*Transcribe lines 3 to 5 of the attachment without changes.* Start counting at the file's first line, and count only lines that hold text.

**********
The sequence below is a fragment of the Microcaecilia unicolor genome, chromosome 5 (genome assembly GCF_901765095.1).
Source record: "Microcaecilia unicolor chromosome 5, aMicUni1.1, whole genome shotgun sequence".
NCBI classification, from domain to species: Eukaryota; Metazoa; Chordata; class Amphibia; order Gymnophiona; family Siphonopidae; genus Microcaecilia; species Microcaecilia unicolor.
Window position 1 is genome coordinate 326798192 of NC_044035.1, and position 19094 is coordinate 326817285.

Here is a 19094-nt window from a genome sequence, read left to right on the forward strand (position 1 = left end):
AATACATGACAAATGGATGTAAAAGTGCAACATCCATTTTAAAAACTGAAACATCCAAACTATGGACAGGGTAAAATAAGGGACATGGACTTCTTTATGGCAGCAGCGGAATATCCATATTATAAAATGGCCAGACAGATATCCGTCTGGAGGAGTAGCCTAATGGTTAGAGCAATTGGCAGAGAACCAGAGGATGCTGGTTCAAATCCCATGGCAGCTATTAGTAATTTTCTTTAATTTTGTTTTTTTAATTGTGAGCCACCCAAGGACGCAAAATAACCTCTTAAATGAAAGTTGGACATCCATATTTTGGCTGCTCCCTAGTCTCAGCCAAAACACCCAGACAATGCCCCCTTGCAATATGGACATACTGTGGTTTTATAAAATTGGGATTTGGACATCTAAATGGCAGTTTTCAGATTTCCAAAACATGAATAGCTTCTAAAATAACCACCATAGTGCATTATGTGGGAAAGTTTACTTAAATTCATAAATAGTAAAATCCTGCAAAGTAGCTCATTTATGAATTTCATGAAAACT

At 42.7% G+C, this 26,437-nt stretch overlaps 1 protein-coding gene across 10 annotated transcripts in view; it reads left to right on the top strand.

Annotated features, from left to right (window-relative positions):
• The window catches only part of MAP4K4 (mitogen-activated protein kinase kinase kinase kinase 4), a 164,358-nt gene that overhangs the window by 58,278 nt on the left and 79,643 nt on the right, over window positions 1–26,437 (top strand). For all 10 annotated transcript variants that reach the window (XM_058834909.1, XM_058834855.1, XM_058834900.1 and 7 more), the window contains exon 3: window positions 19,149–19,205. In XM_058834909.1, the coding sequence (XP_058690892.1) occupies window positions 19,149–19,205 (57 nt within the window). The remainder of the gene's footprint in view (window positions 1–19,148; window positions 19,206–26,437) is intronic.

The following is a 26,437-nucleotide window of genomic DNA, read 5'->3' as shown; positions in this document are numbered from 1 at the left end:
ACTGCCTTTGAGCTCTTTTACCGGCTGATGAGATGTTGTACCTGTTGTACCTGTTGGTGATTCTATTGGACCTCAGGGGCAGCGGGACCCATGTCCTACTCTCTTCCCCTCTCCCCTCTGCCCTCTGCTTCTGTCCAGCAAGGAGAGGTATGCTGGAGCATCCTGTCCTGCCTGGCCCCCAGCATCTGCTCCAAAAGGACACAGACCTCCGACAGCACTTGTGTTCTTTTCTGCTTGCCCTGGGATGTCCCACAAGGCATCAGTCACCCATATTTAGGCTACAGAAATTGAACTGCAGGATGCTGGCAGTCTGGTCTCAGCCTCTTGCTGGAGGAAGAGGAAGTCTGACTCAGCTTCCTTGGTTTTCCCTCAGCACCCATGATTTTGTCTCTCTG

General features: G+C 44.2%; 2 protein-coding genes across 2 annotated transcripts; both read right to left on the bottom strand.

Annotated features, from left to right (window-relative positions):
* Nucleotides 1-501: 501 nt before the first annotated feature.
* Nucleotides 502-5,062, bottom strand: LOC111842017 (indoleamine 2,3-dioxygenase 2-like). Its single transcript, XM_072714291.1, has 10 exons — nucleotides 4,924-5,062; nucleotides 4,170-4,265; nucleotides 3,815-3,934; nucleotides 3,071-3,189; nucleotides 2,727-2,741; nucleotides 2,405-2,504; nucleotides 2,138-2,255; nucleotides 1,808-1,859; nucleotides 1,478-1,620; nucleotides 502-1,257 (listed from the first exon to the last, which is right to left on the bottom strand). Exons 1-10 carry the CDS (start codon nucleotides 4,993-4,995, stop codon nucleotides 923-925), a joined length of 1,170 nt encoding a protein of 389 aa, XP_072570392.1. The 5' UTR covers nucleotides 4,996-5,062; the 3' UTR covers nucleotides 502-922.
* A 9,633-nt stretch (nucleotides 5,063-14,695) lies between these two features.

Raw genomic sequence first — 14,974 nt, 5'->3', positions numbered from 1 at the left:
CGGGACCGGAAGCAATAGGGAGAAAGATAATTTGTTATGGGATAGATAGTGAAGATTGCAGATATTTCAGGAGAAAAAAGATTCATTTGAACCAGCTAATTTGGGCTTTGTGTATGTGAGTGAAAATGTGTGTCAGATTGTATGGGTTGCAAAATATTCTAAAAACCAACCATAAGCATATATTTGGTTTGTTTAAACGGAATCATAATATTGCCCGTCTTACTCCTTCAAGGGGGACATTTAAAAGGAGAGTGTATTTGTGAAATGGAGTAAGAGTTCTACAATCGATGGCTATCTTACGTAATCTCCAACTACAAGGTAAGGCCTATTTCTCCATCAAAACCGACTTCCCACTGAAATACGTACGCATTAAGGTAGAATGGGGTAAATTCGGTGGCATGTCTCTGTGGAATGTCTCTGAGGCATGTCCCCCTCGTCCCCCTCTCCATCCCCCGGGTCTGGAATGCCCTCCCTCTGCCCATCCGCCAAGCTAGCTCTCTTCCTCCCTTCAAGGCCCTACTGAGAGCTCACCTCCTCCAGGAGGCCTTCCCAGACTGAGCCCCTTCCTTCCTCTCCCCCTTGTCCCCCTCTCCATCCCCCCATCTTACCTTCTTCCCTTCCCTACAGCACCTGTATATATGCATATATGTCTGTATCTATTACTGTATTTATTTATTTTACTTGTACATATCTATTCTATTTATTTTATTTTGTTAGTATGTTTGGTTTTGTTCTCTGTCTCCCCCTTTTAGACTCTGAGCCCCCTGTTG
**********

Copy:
NCBI classification, from domain to species: Eukaryota; Metazoa; Chordata; class Amphibia; order Gymnophiona; family Siphonopidae; genus Microcaecilia; species Microcaecilia unicolor.
Window position 1 is genome coordinate 326798192 of NC_044035.1, and position 19094 is coordinate 326817285.

Here is a 19094-nt window from a genome sequence, read left to right on the forward strand (position 1 = left end):